How to take (back) the Republican Party

On June 12, 2007, in General, by Neil Stevens

Today I take a marked departure from my normal political writing. Being a strident conservative with emotional tendencies toward libertarianism, the day-to-day machinery of politics suits me poorly, so I write better when look to our beloved Constitution, or the ideals it represents.

However political machinery is precisely what I intend to address here: the structure of the Republican party, and the means with which activists could steer it in a new direction. I will not address policy ideas.

Let us begin probing the party structure at the top. Once we peel past the official leadership: President Bush, Vice-President Cheney, and General Chairman Martinez, we get to the people in charge of the nuts and bolts of the party: Chairman Mike Duncan and Co-Chairman Jo Ann Davidson (take that Marxist-Feminists; she’s referred to that way on the site).

Here is an excerpt from Duncan’s official biography on the GOP website:

Duncan has worked for and advised Republican candidates and parties at the local, state and national level his entire adult life. He has held a wide variety of positions at the RNC, most recently as General Counsel and before that, Treasurer. During his career, he has served on the campaigns of five Presidents, including Richard Nixon, Gerald Ford, Ronald Reagan, George H. W. Bush and George W. Bush. He has been a delegate to six Republican National Conventions and is one of the few persons ever to serve on four standing convention committees.

….Chairman Duncan’s service has extended to the federal government. In 1989-90, during a sabbatical from his banking career, he worked in the George H. W. Bush White House as assistant Director of Public Liaison. President George W. Bush appointed him to the President’s Commission on White House Fellows in 2001 and nominated him to the Tennessee Valley Authority Board, a position to which he was unanimously confirmed by the United States Senate in March 2006.

And an excerpt from Davidson’s offical biography:

As Bush-Cheney ’04 Ohio Valley Regional Campaign Chair, Davidson helped direct a historic grassroots effort that enabled President Bush to win Ohio by a decisive margin. The Ohio Bush-Cheney ’04 campaign recruited over 87,000 Bush volunteers, held at least 3,946 parties for the President and made more than 4.5 million volunteer door-to-door knocks and phone calls to supporters and undecided voters in Ohio (with 2,373,167 volunteer door-to-door knocks and phone calls made in the final 72-Hours).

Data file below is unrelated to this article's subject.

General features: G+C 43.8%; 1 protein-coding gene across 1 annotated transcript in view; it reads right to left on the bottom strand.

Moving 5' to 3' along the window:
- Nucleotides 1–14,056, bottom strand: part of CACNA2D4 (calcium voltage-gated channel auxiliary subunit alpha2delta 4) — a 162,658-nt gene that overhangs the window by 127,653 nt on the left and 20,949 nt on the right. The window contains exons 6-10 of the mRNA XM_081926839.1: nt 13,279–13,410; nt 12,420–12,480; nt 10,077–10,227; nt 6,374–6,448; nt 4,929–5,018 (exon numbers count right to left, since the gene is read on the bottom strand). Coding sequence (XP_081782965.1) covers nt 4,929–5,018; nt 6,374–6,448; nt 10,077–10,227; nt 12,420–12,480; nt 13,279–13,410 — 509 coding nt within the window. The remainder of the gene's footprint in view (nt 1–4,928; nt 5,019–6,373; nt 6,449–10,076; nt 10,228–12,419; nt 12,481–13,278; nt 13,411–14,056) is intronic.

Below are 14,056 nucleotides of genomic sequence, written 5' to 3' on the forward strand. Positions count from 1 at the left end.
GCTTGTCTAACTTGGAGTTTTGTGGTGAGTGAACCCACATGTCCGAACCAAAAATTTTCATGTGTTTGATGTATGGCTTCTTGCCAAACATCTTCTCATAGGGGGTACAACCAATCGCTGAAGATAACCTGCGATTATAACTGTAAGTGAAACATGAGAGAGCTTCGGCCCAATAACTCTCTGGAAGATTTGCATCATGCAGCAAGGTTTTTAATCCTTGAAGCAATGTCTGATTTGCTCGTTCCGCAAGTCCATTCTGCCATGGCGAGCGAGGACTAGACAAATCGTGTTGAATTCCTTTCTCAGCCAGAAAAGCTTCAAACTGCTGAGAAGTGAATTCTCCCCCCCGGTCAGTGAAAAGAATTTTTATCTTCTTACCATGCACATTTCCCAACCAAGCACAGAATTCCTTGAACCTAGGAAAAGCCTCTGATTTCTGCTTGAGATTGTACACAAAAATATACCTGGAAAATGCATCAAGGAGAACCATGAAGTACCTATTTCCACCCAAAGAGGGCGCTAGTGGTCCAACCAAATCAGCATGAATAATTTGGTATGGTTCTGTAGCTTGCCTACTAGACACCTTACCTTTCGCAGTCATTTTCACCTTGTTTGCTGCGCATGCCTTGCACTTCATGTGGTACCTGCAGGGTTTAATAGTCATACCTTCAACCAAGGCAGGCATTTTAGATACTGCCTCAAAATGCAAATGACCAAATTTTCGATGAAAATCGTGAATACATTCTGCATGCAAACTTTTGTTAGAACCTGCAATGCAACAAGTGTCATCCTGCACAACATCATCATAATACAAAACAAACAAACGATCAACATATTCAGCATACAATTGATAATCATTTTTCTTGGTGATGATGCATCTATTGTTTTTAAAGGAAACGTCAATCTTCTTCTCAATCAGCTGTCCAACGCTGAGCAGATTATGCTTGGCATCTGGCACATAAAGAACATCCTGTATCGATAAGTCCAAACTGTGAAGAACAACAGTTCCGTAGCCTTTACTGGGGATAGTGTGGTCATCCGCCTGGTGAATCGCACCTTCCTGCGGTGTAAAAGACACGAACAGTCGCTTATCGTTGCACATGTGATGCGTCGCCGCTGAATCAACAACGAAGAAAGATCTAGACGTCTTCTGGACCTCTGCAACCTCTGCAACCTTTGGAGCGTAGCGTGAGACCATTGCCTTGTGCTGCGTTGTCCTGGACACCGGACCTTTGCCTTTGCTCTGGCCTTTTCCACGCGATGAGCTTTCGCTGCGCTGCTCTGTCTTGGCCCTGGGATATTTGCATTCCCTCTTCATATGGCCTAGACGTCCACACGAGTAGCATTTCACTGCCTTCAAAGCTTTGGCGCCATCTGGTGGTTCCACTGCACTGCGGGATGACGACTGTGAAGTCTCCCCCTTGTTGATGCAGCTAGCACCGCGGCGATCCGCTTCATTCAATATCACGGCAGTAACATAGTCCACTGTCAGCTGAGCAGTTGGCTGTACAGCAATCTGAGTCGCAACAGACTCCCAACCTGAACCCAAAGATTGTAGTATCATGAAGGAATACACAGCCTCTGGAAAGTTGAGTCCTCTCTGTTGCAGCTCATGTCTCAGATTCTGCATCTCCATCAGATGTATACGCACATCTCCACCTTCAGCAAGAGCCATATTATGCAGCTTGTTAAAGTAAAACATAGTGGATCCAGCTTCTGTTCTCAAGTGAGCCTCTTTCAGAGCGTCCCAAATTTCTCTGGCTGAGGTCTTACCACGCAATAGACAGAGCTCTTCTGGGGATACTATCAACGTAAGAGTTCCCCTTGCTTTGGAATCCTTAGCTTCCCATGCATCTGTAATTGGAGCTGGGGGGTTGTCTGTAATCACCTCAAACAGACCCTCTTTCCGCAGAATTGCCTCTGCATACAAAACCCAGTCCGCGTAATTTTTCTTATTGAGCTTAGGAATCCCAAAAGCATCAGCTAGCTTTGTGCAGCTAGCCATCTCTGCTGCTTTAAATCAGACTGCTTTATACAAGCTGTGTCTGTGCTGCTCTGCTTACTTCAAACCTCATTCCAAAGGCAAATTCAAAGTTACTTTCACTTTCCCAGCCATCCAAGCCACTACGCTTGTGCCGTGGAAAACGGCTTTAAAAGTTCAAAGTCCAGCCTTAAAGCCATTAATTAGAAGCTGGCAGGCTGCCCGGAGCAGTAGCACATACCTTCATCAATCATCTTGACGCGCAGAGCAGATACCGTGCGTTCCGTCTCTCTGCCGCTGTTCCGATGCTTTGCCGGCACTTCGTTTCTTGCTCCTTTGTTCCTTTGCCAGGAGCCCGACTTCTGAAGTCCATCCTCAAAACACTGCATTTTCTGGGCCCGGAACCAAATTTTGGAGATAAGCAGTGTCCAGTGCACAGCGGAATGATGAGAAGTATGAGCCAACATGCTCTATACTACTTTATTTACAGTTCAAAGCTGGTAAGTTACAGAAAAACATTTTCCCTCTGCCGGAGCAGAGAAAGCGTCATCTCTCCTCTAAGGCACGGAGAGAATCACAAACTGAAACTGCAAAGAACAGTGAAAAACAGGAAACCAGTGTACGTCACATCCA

Davidson was a member of the Ohio House of Representatives for 20 years and served as Speaker of the House from 1995-2000. She served as Chairman of the Franklin County Republican Party Central Committee for 25 years and Chairman of the successful Taft for Governor campaigns in 1998 and 2002. As Chairman of the Ohio House Republican Campaign Committee from 1986-2000, she spearheaded the successful effort to return the Republicans to the majority in the Ohio House of Representatives in 1994, for the first time in 22 years.

What do these people have in common? They worked for campaigns and they worked at the state and local level to further the party’s interests. As a result, they rose in power, and got a voice in shaping the future of the party.

The trend continues down the line, too. When we look at members of the national committee, we see track records of state and local service. The same holds with state chairmen. Tina Benkiser, Texas state GOP chairman, lists in her previous party experience time as a Precinct Chairman.

Timothy Morgan, National Committeeman for California, was a Captain in the Army JAG Corps until 1979, and by 1980 he was Reagan-Bush County Chairman in Santa Cruz, a position he held in 1984, and then reprised for Bush-Quayle in 1988 and 1992. He now sits as Treasurer of the RNC, a position previously held by Chairman Duncan.

Yes, some top party members get their foot in the door of the organization by taking office at the local level, but a look at the leadership shows working for campaigns and for the party is a ticket in. There is a lesson to be learned here: those who work for the party shape it.

So, fellow Republicans, if you feel your faction of the party is underrepresented by the party leadership, or that the ‘party elites’ are ignored by the base, then you as a part of the base must get your faction involved from the bottom up. Only then will you see your views represented in the system.

Work for a campaign. Work for a city or county party. Take that first step. If enough people who agree with you do it, then it is inevitable that people who agree with you will eventually rise to the top of the party.


Comments are closed.

Nima Jooyandeh facts.